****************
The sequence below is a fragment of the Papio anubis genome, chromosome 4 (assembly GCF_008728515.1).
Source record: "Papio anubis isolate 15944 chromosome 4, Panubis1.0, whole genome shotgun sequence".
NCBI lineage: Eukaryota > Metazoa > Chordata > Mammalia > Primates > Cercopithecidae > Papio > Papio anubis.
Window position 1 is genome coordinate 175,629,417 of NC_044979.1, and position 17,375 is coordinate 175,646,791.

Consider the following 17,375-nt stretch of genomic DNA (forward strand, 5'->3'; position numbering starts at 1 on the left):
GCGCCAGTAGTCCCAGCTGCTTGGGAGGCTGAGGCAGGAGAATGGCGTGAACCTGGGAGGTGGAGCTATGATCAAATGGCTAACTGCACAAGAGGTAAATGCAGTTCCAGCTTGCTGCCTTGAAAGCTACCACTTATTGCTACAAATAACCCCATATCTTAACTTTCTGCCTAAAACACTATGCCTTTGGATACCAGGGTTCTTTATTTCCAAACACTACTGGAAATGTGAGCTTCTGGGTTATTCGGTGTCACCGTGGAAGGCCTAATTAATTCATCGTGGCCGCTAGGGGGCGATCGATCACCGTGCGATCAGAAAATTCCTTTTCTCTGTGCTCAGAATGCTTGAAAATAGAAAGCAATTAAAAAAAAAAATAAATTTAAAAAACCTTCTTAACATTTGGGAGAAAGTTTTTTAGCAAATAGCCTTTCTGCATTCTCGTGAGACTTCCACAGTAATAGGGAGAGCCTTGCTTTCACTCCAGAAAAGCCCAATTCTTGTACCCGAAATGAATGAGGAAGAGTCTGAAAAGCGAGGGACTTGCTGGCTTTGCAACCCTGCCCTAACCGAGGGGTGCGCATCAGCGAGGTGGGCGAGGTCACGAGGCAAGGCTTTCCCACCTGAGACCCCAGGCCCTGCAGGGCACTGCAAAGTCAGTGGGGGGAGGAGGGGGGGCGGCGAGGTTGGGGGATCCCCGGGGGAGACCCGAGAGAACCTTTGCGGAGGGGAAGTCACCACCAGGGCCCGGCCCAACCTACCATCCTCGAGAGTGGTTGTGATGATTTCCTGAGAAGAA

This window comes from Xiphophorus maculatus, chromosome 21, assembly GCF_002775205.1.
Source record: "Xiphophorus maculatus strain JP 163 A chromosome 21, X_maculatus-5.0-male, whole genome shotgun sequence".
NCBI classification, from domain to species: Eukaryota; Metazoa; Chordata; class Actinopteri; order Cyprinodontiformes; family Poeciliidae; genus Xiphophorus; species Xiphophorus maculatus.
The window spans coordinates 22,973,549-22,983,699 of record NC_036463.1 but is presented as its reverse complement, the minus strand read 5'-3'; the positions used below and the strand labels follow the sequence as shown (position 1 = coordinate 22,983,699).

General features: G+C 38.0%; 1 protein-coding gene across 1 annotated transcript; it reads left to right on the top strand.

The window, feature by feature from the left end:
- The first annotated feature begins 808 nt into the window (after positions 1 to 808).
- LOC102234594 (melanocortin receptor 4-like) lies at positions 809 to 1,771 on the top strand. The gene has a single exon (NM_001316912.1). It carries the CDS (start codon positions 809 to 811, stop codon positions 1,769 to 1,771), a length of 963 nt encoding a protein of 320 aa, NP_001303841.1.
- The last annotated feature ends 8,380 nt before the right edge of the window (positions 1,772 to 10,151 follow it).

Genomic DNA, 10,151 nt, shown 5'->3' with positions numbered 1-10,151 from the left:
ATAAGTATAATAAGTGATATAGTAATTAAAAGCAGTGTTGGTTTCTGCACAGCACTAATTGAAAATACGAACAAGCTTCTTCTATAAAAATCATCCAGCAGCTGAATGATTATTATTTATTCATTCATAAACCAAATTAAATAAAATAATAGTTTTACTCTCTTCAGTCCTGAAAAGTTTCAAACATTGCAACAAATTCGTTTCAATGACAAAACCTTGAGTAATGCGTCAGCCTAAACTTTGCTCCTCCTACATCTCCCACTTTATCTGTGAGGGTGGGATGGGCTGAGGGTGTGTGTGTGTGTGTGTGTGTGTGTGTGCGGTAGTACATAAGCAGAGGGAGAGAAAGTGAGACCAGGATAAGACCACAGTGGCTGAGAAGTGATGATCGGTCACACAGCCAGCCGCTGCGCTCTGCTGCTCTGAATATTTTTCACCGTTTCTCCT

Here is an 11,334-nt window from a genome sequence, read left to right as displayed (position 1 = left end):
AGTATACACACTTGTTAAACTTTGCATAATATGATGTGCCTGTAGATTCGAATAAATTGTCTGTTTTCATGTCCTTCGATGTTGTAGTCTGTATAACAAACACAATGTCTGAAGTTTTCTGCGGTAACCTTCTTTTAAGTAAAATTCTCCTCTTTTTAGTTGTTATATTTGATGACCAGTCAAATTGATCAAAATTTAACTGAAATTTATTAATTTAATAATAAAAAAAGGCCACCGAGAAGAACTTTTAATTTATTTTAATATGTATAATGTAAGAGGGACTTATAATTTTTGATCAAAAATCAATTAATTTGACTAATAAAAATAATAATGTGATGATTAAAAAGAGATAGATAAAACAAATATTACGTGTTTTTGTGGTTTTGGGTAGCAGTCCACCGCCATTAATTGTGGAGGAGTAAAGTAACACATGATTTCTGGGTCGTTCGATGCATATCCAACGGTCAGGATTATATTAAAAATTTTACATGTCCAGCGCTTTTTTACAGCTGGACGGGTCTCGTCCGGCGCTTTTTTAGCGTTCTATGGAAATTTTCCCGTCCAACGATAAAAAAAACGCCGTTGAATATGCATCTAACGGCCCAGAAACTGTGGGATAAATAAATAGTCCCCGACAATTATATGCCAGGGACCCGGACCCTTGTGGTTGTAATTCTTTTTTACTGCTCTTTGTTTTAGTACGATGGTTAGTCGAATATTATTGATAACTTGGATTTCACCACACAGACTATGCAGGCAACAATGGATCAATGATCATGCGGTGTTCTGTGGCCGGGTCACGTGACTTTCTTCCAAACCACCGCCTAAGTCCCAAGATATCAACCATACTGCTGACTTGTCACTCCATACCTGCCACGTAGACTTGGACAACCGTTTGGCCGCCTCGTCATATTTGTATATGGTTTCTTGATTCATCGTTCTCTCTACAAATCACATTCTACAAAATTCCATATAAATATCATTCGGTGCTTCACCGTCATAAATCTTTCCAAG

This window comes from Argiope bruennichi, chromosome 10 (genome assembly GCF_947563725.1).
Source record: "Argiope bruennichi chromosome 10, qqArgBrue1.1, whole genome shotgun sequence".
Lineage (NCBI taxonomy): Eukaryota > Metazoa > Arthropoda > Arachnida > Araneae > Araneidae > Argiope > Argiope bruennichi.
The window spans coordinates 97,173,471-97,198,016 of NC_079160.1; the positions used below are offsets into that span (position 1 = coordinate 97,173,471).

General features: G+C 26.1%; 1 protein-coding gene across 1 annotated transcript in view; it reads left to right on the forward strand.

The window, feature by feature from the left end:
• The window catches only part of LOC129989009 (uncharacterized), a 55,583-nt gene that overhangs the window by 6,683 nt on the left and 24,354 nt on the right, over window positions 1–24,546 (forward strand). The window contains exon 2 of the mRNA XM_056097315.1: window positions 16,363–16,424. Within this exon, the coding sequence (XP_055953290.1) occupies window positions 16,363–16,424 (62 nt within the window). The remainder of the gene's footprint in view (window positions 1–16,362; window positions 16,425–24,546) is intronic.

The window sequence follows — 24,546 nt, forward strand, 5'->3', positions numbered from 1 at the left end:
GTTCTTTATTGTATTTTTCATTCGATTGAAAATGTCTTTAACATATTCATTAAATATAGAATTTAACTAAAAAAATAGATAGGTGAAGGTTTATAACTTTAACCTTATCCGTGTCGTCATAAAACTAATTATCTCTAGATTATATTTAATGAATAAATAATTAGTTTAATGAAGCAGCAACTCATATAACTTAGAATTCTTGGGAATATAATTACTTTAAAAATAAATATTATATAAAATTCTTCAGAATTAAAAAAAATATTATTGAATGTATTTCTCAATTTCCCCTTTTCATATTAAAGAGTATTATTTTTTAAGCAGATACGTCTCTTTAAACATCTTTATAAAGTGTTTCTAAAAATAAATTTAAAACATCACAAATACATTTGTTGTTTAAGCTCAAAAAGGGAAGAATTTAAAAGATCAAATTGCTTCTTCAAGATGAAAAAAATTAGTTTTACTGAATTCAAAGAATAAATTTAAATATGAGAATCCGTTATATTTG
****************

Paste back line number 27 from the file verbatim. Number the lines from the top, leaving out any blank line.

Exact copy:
The window sequence follows — 24,546 nt, forward strand, 5'->3', positions numbered from 1 at the left end: